— Punch, or The London Charivari, Vol. 152, February 21st, 1917 • Various

... was as he expected, as he knew, a letter from Jessie. And as he read it his heart cried out, and the warm blood in his veins seemed to turn to water. He longed for the woman whose hand had penned those words as he had never longed for anything in his life. All the old wound was ruthlessly torn open, and it was as though a hot, searing iron had been thrust into its midst. He cared nothing for what she had done ...
— The Twins of Suffering Creek • Ridgwell Cullum

... allowed for the development of one of the world's great civilizations. A unified kingdom arose circa 3200 B.C. and a series of dynasties ruled in Egypt for the next three millennia. The last native dynasty fell to the Persians in 341 B.C., who in turn were replaced by the Greeks, Romans, and Byzantines. It was the Arabs who introduced Islam and the Arabic language in the 7th century and who ruled for the next six centuries. A local military caste, the Mamluks took control about 1250 and continued to govern ...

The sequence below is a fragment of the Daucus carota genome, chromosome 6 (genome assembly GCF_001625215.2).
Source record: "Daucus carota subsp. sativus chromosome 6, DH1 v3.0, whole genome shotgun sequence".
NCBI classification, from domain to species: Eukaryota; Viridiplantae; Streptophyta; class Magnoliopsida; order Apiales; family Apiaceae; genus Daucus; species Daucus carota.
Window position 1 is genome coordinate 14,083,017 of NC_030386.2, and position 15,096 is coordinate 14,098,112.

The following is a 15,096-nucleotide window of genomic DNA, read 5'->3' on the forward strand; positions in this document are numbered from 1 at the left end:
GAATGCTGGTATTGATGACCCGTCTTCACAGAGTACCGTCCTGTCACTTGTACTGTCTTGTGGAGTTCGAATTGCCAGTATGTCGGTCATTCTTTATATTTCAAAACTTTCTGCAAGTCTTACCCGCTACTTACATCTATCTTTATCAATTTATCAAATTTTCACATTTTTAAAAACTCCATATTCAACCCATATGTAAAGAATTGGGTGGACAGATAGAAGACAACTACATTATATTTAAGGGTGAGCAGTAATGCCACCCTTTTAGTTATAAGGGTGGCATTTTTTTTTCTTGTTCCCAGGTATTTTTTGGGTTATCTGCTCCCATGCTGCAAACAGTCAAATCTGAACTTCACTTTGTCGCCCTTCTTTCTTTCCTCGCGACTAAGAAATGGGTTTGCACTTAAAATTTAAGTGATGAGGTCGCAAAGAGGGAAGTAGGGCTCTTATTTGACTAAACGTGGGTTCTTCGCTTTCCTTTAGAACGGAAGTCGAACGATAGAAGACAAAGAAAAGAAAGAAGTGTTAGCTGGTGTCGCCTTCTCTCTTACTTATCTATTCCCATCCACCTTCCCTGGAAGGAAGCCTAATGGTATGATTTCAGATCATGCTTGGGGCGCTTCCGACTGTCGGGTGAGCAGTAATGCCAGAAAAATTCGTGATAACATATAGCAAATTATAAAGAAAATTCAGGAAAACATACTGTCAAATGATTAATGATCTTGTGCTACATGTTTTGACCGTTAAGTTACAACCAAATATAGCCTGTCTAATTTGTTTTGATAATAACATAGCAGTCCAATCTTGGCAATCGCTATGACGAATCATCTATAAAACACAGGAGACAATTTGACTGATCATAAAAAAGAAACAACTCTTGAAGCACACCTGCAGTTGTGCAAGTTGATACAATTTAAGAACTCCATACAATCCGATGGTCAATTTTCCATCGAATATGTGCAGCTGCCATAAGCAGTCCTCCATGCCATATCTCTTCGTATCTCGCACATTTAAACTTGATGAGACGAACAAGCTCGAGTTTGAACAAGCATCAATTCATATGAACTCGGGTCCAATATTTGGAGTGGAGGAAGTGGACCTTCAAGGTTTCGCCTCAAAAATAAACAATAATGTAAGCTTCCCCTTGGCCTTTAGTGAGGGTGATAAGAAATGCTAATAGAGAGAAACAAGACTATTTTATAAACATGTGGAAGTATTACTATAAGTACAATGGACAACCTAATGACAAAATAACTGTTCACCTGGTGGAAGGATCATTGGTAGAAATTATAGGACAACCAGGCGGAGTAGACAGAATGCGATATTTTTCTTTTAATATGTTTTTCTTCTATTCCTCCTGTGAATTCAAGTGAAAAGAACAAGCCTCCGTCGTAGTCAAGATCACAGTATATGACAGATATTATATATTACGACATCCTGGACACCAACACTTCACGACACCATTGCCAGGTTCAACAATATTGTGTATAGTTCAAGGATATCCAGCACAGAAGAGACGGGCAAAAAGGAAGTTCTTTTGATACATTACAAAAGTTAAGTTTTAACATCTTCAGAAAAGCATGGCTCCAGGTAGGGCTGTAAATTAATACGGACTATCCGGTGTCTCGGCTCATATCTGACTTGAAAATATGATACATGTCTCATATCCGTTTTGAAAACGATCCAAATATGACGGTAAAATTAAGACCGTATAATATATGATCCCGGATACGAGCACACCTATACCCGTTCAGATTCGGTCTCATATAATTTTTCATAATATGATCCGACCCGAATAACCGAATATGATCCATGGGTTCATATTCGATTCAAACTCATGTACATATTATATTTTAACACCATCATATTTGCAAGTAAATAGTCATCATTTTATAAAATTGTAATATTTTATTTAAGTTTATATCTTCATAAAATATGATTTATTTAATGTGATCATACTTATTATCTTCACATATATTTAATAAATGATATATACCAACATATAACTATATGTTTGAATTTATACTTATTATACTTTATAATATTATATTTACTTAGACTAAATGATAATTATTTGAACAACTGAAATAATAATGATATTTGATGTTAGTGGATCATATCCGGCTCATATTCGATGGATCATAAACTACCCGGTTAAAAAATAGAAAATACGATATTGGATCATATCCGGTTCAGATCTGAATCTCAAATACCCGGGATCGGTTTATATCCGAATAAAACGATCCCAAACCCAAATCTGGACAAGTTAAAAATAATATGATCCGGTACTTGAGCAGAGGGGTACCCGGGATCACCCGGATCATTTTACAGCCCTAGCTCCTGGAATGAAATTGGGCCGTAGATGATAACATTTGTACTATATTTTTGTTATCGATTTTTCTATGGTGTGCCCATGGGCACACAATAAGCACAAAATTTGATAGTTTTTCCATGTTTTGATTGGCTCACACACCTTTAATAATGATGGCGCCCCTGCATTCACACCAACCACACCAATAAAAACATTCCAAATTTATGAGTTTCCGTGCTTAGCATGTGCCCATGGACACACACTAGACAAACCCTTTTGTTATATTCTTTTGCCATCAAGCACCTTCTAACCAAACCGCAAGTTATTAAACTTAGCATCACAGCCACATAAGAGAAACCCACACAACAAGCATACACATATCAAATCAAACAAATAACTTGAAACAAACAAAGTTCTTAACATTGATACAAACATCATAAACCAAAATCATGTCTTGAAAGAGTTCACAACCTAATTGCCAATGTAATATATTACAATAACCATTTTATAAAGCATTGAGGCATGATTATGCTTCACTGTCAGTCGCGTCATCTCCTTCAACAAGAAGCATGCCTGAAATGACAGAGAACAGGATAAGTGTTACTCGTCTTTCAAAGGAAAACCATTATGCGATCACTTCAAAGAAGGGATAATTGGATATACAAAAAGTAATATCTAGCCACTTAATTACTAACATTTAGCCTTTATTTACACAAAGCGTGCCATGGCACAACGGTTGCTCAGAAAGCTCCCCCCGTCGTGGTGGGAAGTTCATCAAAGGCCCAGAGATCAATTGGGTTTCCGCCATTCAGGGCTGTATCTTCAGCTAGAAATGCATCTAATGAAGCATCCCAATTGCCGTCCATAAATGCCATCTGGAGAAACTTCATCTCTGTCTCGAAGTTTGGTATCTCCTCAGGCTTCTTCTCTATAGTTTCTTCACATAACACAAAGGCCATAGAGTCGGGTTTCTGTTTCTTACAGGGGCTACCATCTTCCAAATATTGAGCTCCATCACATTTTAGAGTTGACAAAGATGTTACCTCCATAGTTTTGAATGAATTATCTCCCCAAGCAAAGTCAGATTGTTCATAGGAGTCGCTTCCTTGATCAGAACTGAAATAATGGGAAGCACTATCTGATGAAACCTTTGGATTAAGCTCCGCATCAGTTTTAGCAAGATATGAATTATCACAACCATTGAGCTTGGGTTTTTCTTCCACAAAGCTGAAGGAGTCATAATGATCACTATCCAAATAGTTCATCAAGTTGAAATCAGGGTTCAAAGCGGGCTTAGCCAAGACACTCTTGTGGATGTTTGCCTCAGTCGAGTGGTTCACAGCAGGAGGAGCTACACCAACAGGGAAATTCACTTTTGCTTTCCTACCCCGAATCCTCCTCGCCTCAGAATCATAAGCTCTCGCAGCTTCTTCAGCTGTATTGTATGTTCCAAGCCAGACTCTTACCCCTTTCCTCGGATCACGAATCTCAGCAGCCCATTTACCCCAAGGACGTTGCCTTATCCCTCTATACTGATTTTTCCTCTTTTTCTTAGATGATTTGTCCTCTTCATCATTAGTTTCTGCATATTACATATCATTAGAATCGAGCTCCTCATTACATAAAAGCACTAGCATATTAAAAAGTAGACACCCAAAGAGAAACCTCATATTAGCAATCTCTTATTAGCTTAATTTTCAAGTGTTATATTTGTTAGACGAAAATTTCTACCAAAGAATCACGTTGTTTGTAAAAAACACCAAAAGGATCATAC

— The 2004 CIA World Factbook • United States. Central Intelligence Agency

... life such as ye can never know until ye feel it also, flowed into me, and I came forth undying, and lovely beyond imagining. Then did I stretch out mine arms to thee, Kallikrates, and bid thee take thine immortal bride, and behold, as I spoke, thou, blinded by my beauty, didst turn from me, and throw thine arms about the neck of Amenartas. And then a great fury filled me, and made me mad, and I seized the javelin that thou didst bear, and stabbed thee, so that there, at my very feet, in the place of Life, thou didst groan ...
— She • H. Rider Haggard